Australia promised to “exhaust every possible option” in the hunt for possible debris from missing Flight 370 Saturday, warning that the end of the operation to search a remote corner of the southern Indian Ocean was “not in sight.”
As the “intensive” air and sea search entered its third day, Deputy Prime Minister Warren Truss said that satellite imagery was still “the most promising lead that's available” to investigators – but he cautioned that the objects could turn out to be ocean junk.
“There is a lot of ocean debris floating around the globe continuously and containers do fall off ships and so there are any other no of potential explanation as to what these items actually are,” he told reporters at a military air base in Perth, western Australia.
“It's probably more solid than any other lead around the world and that's why so much interest is being put into this search.”
New areas were being searched Saturday as a result of information about how the objects might have been moved by ocean drift, Truss said.
The objects were spotted early Thursday during analysis of satellite images of the ocean captured on Sunday – a delay which Truss said made the search “particularly difficult” because the objects are likely to have moved a “significant distance as a result of currents and winds.”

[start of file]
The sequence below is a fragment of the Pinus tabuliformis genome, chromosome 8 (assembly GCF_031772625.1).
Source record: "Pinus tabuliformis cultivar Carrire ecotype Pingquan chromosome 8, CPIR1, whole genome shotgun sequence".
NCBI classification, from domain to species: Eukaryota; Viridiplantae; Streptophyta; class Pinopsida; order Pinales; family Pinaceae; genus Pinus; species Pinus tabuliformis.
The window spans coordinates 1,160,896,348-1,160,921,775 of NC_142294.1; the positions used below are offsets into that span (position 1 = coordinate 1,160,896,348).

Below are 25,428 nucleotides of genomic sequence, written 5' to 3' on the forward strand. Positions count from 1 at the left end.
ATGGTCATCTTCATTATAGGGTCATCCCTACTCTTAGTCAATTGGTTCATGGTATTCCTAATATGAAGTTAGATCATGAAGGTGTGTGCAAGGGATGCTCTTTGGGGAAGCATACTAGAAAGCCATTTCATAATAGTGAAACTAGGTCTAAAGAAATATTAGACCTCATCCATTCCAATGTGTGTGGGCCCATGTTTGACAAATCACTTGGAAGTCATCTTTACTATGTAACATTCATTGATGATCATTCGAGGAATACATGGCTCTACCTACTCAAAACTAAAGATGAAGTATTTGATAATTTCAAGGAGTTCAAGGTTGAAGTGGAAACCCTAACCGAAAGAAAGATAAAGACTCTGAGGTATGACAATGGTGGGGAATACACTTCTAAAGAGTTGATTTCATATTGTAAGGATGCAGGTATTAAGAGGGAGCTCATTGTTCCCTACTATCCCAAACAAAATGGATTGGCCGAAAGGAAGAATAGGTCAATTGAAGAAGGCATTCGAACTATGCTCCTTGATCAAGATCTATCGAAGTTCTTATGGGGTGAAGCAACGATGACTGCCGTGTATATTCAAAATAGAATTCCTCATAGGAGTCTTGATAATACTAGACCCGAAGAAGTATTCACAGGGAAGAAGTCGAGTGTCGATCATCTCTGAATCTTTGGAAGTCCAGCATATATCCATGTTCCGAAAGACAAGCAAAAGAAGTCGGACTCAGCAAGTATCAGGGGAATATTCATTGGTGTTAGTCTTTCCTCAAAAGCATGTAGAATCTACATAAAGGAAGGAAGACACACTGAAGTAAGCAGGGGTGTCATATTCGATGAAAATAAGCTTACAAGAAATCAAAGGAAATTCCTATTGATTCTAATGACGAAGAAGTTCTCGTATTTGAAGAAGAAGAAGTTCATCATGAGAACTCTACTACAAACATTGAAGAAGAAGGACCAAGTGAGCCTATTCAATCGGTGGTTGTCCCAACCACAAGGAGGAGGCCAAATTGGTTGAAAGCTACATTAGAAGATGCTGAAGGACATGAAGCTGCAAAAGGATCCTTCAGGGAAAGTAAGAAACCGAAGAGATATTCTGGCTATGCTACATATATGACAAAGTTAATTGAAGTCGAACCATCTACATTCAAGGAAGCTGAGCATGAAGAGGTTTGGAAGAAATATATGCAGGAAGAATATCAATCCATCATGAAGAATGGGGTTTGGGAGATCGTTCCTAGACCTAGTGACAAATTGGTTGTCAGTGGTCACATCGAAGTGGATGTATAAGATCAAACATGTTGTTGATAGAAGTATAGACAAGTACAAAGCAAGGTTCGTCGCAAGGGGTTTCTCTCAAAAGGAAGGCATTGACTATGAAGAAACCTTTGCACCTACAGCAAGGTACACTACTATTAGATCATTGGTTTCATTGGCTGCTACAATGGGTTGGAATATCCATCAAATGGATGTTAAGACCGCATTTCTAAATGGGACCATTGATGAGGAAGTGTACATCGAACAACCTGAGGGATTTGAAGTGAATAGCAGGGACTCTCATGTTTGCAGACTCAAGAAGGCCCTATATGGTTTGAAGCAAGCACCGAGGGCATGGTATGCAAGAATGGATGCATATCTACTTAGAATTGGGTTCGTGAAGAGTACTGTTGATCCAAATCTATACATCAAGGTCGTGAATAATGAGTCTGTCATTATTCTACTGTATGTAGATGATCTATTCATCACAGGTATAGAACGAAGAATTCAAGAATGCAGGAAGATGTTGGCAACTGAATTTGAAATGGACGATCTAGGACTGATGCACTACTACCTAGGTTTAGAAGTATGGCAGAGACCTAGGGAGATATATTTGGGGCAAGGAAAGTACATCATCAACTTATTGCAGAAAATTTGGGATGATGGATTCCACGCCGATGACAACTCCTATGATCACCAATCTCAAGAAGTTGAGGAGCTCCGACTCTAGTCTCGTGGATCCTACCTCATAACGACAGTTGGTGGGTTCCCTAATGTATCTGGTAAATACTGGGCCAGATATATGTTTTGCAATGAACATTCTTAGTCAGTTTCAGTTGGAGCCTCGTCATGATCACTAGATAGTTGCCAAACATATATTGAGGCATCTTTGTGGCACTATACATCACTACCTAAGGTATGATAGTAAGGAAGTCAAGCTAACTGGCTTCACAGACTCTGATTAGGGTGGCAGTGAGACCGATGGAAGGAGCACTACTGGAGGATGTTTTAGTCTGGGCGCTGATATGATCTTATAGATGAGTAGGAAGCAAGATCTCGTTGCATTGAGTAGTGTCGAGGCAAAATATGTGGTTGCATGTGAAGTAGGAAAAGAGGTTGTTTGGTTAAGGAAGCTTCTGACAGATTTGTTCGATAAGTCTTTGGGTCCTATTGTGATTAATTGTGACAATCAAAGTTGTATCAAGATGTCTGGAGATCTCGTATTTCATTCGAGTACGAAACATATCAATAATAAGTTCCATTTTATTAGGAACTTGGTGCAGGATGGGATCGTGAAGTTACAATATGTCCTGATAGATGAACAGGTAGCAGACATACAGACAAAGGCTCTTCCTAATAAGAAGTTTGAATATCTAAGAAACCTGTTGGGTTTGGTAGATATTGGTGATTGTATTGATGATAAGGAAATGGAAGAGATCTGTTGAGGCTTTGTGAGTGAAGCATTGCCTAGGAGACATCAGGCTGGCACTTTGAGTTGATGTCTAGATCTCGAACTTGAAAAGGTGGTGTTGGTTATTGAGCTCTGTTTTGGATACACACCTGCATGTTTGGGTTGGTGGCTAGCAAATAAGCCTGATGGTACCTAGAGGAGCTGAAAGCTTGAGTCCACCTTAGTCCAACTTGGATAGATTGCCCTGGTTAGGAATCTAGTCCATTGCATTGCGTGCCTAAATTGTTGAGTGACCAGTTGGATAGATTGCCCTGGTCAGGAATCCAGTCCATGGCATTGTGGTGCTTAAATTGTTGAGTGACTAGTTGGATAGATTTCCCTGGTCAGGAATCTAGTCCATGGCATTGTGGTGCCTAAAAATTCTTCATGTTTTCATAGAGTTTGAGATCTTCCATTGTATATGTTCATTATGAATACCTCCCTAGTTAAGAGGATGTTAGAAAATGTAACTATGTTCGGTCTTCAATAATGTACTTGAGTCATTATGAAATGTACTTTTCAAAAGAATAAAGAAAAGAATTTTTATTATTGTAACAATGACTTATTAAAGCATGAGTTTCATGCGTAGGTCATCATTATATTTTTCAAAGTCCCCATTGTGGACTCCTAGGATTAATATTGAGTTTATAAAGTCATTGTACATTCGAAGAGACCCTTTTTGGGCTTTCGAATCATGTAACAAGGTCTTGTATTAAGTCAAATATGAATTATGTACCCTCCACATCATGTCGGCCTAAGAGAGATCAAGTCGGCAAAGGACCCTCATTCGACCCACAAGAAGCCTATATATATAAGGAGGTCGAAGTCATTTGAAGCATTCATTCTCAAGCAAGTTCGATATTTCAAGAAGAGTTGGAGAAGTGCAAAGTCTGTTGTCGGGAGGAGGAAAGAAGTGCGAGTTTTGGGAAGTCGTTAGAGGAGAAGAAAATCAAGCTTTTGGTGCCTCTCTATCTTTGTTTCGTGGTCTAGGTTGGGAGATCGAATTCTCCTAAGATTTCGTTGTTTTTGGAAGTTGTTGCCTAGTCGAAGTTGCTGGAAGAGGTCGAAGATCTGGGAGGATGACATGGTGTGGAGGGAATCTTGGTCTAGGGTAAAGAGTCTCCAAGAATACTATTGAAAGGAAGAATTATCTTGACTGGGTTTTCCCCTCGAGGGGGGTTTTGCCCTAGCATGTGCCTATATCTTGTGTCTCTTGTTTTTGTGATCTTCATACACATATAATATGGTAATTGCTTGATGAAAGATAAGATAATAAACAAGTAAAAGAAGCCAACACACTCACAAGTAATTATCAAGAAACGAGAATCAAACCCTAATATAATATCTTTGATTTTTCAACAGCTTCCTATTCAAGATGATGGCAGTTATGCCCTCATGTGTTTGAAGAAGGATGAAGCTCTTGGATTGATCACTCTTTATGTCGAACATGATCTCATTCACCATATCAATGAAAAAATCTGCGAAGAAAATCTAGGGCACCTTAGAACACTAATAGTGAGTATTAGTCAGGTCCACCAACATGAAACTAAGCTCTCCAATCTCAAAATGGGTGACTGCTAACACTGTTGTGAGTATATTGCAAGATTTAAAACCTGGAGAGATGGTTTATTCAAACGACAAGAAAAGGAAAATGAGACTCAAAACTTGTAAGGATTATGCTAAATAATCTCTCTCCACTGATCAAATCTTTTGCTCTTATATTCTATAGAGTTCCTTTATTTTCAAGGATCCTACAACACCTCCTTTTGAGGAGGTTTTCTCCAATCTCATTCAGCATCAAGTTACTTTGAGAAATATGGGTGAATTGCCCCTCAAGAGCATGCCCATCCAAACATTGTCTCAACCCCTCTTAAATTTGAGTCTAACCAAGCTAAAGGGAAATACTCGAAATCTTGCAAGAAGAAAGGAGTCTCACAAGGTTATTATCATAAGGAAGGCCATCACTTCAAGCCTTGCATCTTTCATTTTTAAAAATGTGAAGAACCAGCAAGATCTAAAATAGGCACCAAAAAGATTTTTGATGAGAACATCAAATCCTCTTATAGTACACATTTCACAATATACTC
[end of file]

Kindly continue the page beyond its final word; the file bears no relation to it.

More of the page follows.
It's also possible of course that they've also drifted to the bottom of the ocean bed, the ocean in this area is between three and five kilometers [1.5 – 3 miles] deep, so it's a very deep part of the ocean, very deep and very remote.”
Despite the advanced technology on board the military aircraft involved, most of the searching was being done by the human eye, Truss said.
“What we need to do is to exhaust every possible option. We intend to continue the search until we're absolutely satisfied that further searching would be futile,” he said. “And that day is not in sight.”